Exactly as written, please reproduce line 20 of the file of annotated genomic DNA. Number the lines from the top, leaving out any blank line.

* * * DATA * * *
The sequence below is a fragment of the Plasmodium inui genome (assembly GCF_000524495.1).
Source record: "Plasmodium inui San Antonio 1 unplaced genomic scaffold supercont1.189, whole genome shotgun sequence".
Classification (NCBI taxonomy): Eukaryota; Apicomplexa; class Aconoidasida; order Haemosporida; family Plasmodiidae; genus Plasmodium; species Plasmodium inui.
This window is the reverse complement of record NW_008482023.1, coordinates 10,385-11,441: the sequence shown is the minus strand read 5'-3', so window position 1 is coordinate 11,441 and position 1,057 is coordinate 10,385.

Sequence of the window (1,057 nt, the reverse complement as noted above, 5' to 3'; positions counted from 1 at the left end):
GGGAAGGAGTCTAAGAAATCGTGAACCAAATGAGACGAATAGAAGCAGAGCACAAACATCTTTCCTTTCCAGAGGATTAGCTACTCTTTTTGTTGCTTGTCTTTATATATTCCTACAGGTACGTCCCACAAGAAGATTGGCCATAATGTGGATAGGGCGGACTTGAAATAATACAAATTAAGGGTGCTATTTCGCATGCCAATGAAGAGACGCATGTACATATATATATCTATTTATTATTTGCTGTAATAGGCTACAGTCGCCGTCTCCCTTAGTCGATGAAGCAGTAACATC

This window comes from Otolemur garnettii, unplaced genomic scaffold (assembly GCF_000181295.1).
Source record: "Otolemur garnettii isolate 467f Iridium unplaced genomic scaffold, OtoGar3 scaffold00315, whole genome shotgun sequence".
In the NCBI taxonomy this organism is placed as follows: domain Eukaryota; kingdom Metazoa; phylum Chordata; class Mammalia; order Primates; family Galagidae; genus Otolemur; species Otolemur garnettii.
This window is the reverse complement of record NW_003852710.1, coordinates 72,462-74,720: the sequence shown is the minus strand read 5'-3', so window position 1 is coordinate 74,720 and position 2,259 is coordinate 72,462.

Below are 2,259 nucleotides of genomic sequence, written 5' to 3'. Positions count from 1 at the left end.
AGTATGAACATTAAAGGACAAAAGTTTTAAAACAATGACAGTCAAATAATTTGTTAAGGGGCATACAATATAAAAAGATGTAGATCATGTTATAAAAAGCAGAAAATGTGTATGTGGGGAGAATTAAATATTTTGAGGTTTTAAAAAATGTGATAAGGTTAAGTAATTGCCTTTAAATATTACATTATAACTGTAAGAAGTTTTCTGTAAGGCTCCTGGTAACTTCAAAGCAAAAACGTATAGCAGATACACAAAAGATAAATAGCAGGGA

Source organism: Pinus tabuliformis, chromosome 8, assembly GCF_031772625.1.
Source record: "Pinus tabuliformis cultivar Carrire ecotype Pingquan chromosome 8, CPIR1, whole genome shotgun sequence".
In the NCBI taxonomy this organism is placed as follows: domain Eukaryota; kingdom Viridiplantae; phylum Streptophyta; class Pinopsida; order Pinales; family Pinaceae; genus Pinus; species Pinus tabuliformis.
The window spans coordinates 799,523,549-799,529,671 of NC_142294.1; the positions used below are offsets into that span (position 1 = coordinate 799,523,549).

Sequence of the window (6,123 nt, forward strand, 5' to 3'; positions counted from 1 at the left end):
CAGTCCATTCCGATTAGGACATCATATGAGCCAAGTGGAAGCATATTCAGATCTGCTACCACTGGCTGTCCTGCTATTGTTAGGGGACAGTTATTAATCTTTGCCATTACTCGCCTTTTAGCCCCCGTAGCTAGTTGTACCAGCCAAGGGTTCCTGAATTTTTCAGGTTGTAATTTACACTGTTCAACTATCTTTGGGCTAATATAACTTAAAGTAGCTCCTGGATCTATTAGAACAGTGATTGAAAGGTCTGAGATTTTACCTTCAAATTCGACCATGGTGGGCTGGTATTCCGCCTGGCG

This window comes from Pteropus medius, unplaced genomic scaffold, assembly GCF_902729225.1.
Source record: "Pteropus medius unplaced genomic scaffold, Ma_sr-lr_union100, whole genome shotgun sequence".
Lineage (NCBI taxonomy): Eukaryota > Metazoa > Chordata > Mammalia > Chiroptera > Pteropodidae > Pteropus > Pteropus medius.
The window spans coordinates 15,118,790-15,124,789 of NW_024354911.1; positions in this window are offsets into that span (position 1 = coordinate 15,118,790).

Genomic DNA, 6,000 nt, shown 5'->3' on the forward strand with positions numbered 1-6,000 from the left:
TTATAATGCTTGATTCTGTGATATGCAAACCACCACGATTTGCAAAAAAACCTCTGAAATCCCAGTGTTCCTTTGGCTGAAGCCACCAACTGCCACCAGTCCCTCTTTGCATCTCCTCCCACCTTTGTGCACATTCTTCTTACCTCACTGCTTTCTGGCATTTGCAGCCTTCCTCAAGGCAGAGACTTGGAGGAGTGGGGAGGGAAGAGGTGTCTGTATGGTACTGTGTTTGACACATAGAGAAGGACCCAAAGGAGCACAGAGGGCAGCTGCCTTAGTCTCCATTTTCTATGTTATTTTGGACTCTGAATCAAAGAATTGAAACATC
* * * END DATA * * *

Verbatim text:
Source record: "Pteropus medius unplaced genomic scaffold, Ma_sr-lr_union100, whole genome shotgun sequence".